“It has to be done,” she said with a finality that left me hollow.

“Will you never ever come back? Please? Not even for Reason’s sake?”

But she had gone. She had left me without answering the question and I did not know how to interpret her permanent silence. I reeled for a while knowing that she hadn’t answered. Did she mean yes? Did that mean that she would truly abandon me?

Reason was the first one to come to me when I left the room, but Sadness was waiting behind him, almost respectfully. I wanted to show Reason how much Sadness respected his presence, how humble he was in the presence of Reason, but I knew that Reason would not listen to me as much as I didn’t listen to him.

“Love has died, hasn’t she?”


You know what the air smells of in the cold early mornings that I wake up to? Not the bacon I could have got the supermarket for $3 off, not the cheap coffee brew that is $5, not even the Starbucks brew that is $7 and most certainly not the $11 aromatic shower-gel which claims to give my skin a shine it will have never worn before.

When I was younger and I heard the children coughing in the 3 degree warm streets, I used to hurriedly stub out my cigarette because I felt responsible somehow for their wellness. Now the very same children share lighters with me, and I regret having unnecessarily squeezed out many of the good ones before I had used them to their fullest. But it will not do for me to hide in the shade and the poverty, I have to find something to eat before I am reduced to chewing my own sweater. And it will be a shame, because I am not nimble enough to steal another one at this age.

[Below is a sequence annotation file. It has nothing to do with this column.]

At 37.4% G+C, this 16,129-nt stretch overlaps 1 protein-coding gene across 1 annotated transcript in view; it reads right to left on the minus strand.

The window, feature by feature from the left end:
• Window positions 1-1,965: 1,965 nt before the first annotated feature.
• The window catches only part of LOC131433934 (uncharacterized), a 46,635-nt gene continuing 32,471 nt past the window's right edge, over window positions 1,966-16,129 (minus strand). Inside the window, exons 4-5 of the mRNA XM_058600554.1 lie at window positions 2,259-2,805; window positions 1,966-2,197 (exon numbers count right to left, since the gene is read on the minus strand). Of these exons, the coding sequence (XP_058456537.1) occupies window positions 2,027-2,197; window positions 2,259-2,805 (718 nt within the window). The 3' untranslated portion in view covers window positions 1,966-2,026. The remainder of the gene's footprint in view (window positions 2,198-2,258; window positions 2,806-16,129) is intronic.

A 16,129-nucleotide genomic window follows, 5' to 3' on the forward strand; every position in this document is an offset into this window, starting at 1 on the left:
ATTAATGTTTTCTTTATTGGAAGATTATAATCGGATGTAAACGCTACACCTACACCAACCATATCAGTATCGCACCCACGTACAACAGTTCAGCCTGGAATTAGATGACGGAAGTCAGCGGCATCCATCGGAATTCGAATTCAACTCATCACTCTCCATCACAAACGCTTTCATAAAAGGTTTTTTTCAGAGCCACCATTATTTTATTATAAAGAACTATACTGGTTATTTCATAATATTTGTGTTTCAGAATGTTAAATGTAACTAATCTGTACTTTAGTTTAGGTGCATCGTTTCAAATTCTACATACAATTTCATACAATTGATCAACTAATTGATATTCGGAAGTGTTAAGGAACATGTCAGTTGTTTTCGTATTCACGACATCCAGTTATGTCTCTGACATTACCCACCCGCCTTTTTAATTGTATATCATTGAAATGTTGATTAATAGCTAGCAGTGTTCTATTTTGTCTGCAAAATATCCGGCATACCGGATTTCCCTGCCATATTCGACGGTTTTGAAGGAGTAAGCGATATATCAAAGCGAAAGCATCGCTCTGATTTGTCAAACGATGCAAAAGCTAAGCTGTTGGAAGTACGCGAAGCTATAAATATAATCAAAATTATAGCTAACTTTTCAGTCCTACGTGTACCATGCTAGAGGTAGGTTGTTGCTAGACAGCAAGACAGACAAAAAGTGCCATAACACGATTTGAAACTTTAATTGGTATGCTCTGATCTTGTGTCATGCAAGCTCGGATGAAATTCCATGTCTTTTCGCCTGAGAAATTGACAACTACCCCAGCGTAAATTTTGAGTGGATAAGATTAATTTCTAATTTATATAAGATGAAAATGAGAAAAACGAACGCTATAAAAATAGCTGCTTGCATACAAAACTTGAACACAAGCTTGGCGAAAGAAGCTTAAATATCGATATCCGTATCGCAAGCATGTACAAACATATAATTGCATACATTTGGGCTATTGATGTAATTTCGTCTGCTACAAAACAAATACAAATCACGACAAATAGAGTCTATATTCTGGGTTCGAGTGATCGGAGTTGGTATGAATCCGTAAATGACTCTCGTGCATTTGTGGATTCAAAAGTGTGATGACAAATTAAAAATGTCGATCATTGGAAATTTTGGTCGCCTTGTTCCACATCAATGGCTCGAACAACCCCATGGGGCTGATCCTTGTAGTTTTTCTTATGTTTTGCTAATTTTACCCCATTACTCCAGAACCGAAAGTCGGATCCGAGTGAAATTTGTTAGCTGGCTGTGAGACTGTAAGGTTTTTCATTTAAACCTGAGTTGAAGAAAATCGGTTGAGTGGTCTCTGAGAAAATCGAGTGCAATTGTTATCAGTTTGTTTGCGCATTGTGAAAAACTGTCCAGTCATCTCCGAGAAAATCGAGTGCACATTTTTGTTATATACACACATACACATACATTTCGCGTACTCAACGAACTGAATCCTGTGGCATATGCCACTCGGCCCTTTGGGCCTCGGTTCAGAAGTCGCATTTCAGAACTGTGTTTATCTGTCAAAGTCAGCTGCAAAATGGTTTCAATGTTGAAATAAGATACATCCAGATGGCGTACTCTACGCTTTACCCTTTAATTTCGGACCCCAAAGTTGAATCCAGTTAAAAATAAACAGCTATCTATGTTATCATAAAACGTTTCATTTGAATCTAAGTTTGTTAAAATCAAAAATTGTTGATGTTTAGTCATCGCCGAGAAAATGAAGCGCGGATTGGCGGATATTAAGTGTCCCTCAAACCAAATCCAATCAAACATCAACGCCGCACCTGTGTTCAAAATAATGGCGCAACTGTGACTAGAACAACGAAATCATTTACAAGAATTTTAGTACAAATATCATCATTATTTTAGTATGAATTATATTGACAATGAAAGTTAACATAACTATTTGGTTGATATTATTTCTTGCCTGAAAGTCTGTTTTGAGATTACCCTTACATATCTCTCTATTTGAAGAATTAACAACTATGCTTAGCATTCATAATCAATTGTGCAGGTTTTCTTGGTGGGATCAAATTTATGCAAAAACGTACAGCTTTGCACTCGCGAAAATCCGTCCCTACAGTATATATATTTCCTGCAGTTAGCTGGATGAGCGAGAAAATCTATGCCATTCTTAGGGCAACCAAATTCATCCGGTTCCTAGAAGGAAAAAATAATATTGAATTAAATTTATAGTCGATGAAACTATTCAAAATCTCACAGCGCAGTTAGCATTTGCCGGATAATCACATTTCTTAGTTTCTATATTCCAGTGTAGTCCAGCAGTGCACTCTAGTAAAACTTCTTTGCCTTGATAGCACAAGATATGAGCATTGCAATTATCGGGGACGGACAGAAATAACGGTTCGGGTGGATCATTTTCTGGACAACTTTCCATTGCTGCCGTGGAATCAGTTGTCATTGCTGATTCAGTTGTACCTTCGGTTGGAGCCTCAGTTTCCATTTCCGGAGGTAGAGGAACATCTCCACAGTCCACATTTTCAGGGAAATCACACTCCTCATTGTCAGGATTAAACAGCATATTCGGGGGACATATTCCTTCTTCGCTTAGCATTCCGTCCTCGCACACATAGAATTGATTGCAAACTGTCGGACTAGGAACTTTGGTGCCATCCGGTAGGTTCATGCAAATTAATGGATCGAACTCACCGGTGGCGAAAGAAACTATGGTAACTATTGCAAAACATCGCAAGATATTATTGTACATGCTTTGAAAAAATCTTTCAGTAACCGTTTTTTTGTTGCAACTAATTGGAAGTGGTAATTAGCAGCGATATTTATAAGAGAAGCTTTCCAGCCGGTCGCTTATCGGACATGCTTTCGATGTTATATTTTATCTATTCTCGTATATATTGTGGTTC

I was told, in my youth, that the posture of a lady speaks a lot to her beauty. Sit up straight. Walk upright. Never slouch. Walk confidently. Sway your hips if you have them. Set your feet on the ground with determination as if you have a right to walk the earth. Wear the shoes that scream your birthright. Keep those legs in shape, my girl. You never know when they will come handy. I cannot prowl. I cannot lurk. I cannot sulk or stalk. My old, worn out, uncomfortable heels that I have stolen from someone’s backstage clatter down the unfortunate alley as I sashay my way to find food.

The grubby little girls stop and stare. The grubby little boys stop and stare. When there are so many pairs of poor, filthy and uneducated eyes on me, I have to obviously do something spectacular. I take a long pull on my cigarette and blow it up into the cloudy sky, like the dream-catchers at fairs blowing up sparkles into the night. I live off the idolization of children now. This is what has become of me. It doesn’t even spike my guilt when I hear the children break off into groups behind my backs and practice blowing circles from their thinning lips and fragile lungs into the foggy air which heralds sub-zero temperatures.